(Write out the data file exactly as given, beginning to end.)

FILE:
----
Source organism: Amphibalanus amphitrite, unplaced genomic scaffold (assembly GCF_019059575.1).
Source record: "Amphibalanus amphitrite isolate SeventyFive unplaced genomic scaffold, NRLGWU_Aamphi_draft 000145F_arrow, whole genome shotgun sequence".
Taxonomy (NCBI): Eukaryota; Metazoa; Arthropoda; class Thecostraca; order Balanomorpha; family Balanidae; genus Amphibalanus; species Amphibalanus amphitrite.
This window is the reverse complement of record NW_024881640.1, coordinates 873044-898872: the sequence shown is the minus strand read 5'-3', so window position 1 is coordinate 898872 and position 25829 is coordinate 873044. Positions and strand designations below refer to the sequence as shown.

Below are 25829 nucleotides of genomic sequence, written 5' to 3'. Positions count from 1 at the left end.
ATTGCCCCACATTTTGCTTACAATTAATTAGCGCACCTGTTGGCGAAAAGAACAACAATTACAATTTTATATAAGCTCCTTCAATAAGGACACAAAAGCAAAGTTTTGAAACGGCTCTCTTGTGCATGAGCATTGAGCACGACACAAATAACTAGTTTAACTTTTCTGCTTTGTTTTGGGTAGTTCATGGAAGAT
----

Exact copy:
Source organism: Amphibalanus amphitrite, unplaced genomic scaffold (assembly GCF_019059575.1).
Source record: "Amphibalanus amphitrite isolate SeventyFive unplaced genomic scaffold, NRLGWU_Aamphi_draft 000145F_arrow, whole genome shotgun sequence".
Taxonomy (NCBI): Eukaryota; Metazoa; Arthropoda; class Thecostraca; order Balanomorpha; family Balanidae; genus Amphibalanus; species Amphibalanus amphitrite.
This window is the reverse complement of record NW_024881640.1, coordinates 873044-898872: the sequence shown is the minus strand read 5'-3', so window position 1 is coordinate 898872 and position 25829 is coordinate 873044. Positions and strand designations below refer to the sequence as shown.

Below are 25829 nucleotides of genomic sequence, written 5' to 3'. Positions count from 1 at the left end.
ATTGCCCCACATTTTGCTTACAATTAATTAGCGCACCTGTTGGCGAAAAGAACAACAATTACAATTTTATATAAGCTCCTTCAATAAGGACACAAAAGCAAAGTTTTGAAACGGCTCTCTTGTGCATGAGCATTGAGCACGACACAAATAACTAGTTTAACTTTTCTGCTTTGTTTTGGGTAGTTCATGGAAGAT